Former Uber security chief convicted for concealing a felony

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Uber’s former chief security officer has been convicted of failing to tell US authorities about a 2016 hack of the company’s databases.

A jury in San Francisco found Joe Sullivan – fired from Uber in 2017 – guilty of obstruction of justice and concealing a felony.

Increasingly, companies negotiate with ransomware hackers.

But investigators said they must “do the right thing” when their systems are breached.

The conviction is a dramatic reversal for Sullivan, who had at one point in his career prosecuted cyber-related crime for the San Francisco US attorney’s office.

After Sullivan’s conviction his lawyer, David Angeli, said “Mr Sullivan’s sole focus, in this incident and throughout his distinguished career, has been ensuring the safety of people’s personal data on the internet,” the Washington Post reported.

But prosecutors said the case was a warning to companies.

“We expect those companies to protect that data and to alert customers and appropriate authorities when such data is stolen by hackers,” US attorney Stephanie M Hinds said.

Ms Hinds accused Sullivan of working to hide the data breach from US regulator the Federal Trade Commission (FTC), adding he “took steps to prevent the hackers from being caught”.

At the time, the FTC was already investigating Uber following a 2014 hack.

When it was hacked again, the attackers emailed Sullivan and told him they had stolen a large amount of data, which they would delete in return for a ransom, according to the US Department of Justice (DOJ) .

Staff working for Sullivan confirmed data, including about 57 million Uber users’ records and 600,000 driving-licence numbers, had been stolen.

According to the DOJ, Sullivan arranged for the hackers to be paid $100,000 (£89,000) in bitcoin in exchange for them signing non-disclosure agreements to not reveal the hack to anyone,

The hackers were paid in December 2016, even though they had refused to provide their true names.

The payment was disguised as a “bug bounty”, a reward used to pay cyber-security researchers who disclose vulnerabilities so they can be fixed.

The Washington Post reported that the process enabled Uber to gather clues about the two hackers. The firm eventually identified the pair – both of whom have since been convicted of criminal offences – in January 2017 and required them to sign new agreements in their own names.

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Analysis box by Joe Tidy, Cyber reporter

This conviction has sent shivers down the spines of many cyber-security executives.

With organised ransomware gangs, government-backed hacking teams and anarchist kids targeting companies, being a chief information security officer is already a daunting job.

Sullivan being personally convicted for a decision taken on behalf of his employer sets a scary precedent, some say.

For observers, the crimes Sullivan committed in 2016 also read as odd by today’s standards.

Negotiating with hackers and paying them to keep quiet is literally done every day now by corporations hit by ransomware gangs.

The key difference here, the jury found, is that Sullivan tried to cover it up.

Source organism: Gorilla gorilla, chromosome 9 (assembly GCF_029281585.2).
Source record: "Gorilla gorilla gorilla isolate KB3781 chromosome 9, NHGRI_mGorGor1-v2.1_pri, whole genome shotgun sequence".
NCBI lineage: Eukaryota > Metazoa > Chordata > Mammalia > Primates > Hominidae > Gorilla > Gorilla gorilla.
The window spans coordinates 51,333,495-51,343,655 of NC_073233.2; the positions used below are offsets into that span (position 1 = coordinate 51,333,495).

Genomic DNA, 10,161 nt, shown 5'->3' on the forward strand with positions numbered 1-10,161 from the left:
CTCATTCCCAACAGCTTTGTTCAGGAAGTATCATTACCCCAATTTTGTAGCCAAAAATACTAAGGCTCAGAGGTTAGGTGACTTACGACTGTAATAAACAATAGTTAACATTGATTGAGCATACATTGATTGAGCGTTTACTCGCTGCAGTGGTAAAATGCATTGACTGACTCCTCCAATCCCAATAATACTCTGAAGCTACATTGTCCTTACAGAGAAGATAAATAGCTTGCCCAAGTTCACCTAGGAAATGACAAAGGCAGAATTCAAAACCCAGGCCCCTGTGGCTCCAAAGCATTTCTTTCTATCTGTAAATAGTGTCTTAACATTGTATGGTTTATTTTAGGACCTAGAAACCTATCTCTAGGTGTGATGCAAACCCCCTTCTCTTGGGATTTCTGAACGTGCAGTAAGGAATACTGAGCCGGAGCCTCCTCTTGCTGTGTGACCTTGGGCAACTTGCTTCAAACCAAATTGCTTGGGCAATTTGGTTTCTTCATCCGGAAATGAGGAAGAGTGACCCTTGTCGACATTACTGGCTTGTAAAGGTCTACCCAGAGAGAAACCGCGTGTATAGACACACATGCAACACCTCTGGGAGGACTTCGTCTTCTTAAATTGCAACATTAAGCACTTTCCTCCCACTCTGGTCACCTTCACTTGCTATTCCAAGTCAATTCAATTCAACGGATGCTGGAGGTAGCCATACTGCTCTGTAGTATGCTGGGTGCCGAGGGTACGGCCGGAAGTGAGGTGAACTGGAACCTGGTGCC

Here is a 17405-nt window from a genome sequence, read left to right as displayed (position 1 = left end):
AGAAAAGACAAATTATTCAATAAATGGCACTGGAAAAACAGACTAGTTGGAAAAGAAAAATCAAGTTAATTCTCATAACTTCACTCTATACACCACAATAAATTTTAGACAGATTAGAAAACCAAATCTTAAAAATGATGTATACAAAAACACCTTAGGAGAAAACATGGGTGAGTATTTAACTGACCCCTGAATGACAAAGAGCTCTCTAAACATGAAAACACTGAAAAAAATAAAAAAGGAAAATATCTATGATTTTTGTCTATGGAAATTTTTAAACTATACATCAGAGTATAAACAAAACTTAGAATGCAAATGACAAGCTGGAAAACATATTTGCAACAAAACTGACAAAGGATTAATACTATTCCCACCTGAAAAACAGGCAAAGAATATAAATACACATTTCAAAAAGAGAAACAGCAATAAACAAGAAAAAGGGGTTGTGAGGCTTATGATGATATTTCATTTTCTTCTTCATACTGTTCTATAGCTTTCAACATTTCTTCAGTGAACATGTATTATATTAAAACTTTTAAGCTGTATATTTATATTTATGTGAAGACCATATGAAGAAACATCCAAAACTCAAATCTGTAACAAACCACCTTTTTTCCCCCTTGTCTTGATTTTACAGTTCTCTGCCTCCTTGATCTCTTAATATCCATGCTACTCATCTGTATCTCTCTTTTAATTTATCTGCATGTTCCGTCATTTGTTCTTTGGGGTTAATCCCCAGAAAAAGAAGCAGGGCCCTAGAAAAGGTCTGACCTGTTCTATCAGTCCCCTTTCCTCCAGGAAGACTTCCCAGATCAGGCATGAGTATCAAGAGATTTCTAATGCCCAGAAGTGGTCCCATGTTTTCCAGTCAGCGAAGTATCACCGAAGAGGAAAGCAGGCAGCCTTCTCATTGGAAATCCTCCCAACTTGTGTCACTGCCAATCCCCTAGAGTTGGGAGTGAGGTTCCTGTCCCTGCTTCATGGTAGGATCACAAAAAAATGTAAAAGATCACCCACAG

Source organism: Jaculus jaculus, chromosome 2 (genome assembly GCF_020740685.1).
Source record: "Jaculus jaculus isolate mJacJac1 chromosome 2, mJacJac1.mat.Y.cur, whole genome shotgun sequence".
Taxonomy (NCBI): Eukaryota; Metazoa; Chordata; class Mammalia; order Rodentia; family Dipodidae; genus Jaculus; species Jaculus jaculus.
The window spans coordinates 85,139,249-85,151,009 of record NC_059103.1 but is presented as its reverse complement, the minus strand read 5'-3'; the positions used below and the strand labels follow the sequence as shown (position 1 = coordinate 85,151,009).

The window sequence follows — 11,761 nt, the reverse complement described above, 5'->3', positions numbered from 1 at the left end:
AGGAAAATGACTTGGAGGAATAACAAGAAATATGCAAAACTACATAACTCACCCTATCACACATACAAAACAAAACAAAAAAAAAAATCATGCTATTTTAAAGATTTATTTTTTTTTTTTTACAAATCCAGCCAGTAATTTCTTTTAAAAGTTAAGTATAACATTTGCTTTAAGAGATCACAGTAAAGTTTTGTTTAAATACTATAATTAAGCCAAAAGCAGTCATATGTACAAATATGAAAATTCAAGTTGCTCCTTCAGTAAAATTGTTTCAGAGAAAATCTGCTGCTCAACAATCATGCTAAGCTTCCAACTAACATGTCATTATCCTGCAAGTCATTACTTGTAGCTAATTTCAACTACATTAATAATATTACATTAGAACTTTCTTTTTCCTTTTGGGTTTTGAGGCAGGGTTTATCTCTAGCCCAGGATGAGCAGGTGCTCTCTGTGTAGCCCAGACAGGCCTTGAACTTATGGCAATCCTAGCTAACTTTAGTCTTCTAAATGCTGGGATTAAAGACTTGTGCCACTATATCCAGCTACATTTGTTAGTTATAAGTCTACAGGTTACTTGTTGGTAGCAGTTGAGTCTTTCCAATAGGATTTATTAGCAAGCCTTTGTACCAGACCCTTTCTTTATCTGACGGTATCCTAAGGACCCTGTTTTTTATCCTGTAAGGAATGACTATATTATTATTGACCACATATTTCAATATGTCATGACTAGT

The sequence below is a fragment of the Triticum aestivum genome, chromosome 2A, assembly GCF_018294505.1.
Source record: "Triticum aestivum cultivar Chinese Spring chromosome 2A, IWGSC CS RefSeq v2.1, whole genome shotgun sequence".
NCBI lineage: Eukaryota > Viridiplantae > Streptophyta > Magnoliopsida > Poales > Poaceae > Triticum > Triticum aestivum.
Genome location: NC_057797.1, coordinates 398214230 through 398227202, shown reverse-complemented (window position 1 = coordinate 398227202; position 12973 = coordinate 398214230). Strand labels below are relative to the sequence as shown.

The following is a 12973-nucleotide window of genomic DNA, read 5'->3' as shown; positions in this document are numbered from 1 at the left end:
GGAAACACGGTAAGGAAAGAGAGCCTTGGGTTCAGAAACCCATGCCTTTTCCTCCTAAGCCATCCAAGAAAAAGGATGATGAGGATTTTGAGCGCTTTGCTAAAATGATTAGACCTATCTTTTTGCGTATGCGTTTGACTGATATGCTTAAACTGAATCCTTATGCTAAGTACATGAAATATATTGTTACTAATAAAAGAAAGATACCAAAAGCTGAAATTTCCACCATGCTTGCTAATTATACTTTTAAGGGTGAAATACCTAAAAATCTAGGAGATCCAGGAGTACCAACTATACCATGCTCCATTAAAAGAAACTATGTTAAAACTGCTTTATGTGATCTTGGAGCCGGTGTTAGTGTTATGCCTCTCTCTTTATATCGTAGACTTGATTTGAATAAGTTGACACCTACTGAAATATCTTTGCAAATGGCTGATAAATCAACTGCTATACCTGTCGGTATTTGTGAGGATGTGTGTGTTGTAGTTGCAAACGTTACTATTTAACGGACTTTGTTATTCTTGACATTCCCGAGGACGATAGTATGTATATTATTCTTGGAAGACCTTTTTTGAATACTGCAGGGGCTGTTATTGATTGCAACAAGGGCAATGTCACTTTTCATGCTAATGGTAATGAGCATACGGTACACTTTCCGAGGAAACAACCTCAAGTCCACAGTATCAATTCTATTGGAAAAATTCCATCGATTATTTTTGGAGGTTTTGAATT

Giving cyber-criminals what they want no longer carries the seriousness it once did, but companies, then and now, must always be transparent about how they respond to cyber-incidents that affect them and their customers.

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The DOJ said that Sullivan “orchestrated these acts despite knowing that the hackers were hacking and extorting other companies as well as Uber, and that the hackers had obtained data from at least some of those other companies”.

A new management team at Uber eventually reported the breach to the FTC in 2017 after carrying out their own investigation.

In 2018, Uber paid US states $148m to settle claims that it had been to slow to reveal the hack.

Shock ruling

The verdict was a surprise to many working in computer security. At the time Sullivan had reportedly informed some senior figures at Uber about the threat.

The court also heard that internal legal advice had suggested that there was no need to disclose the hack if the attackers were identified, and agreed to delete the data and not spread it further.

Responding to the judgement, Dr Ilia Kolochenko, founder of ImmuniWeb, and a member of Europol Data Protection Experts Network, wrote, “The Uber case is just another illustrative example of the unfolding global trend to hold cyber-security executives accountable for their companies’ data breaches.

“Serious misconduct, such as deliberate concealment of a data breach despite the regulatory requirement to report the breach to mitigate harm, may even entail criminal sanctions.”

Dr Kolochenko said cyber-security executives should urgently check that their employment contracts address issues such as coverage of legal fees in case of a civil lawsuit or prosecution in relation to their professional responsibilities. The contracts should also contain a guarantee that their employer will not sue them – as victimised companies may also do this in case of security incidents, she added.

Sullivan has not yet been sentenced, and may appeal against the judgement.


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